Three. The Wizard’s Chair
The story of this chair’s name is part of a book-length manuscript I’ve been working on for the past 15 years, titled The Pagan Tree: A Wizard’s Apology.
The chair is made entirely of standing dead Rocky Mountain Lodgepole pine (Pinus contorta var. latifolia), hunted and gathered in the Deerlodge National Forest near Philipsburg and Georgetwon Lake, Montana.
The seat and backrest are two pieces of slab wood cut from an unusually large tree. The seat is joined to the backrest with hardwood dowels and glue. Both the seat and backrest were sculpted to accentuate the colorful swirls of grain and the knots.
The backrest was sawn out of a solid, tapered slab, and then sculpted with a carving hatchet, chisels, and rasps to its present shape.
The legs are a matched set of four small, yet old, tree trunks. If you turned the chair upside down, you could count the growth rings in cross-section on the underside of the feet. The shapes of the legs are natural, formed as the trees outgrew injury and harsh conditions in the forest.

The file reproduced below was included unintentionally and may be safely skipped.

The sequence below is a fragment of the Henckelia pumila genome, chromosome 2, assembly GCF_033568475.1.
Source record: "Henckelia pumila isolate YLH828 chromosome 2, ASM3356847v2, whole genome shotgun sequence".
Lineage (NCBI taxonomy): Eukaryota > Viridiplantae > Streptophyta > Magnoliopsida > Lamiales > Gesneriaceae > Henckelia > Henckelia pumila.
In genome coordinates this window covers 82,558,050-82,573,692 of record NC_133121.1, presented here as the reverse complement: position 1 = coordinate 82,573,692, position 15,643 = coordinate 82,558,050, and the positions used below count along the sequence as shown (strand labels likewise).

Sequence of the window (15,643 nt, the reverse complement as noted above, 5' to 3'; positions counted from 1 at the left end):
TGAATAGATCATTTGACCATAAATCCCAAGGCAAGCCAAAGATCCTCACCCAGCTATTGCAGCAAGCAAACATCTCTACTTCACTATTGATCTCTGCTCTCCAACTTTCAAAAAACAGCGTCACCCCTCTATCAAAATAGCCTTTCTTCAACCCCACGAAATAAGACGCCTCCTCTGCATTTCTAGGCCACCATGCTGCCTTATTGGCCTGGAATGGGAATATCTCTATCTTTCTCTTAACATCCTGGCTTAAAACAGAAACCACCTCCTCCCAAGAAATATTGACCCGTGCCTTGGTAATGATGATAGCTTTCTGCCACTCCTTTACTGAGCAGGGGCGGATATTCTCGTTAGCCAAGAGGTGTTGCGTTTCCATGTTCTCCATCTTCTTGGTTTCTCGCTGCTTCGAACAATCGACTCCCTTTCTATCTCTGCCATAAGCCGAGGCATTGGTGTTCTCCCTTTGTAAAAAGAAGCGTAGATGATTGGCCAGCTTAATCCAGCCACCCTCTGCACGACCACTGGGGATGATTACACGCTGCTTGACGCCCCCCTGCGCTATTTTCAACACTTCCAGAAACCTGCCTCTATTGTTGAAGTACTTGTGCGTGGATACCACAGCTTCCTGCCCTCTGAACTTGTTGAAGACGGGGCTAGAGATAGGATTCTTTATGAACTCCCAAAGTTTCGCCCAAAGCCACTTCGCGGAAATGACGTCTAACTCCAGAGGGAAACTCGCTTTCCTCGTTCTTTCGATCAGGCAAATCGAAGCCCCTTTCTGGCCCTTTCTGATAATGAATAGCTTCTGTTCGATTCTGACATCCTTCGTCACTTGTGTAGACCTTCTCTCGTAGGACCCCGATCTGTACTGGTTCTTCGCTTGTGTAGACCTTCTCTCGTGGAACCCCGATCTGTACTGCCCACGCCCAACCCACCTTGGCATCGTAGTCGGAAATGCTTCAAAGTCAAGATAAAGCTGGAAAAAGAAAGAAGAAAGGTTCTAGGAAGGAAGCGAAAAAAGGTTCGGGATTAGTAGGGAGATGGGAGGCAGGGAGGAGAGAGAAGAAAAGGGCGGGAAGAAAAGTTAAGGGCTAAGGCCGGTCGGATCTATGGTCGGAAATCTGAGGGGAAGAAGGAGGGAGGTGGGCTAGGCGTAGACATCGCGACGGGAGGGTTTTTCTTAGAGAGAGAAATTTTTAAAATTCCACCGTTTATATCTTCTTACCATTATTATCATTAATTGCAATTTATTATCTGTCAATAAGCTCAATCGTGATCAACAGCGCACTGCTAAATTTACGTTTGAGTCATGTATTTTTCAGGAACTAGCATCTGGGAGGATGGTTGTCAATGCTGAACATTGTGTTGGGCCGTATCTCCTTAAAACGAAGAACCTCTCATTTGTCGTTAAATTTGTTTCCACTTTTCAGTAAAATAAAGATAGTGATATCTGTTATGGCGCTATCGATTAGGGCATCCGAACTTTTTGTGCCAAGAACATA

The joinery includes round mortises and tenons, glued and wedged. I didn’t use nails, screws, or other metal fasteners. After many hours of sculpting and hand sanding, I brushed on three finish coats–one of Scandinavian tung oil and two of polyurethane varnish.
The seat and backrest have a special significance to me. They were first assembled as a legless chair for me to sit on the ground in the tipi where I lived when I first moved to Virginia City in 1995. The legs and undercarriage were added years later when I decided to create a more functional chair to exhibit in a local art gallery.
I was delighted when the chair was purchased by a wonderfully eccentric poet, a lover of children, a maker of musical instruments, and an awesome inventor/scientist. In one word, a wizard …!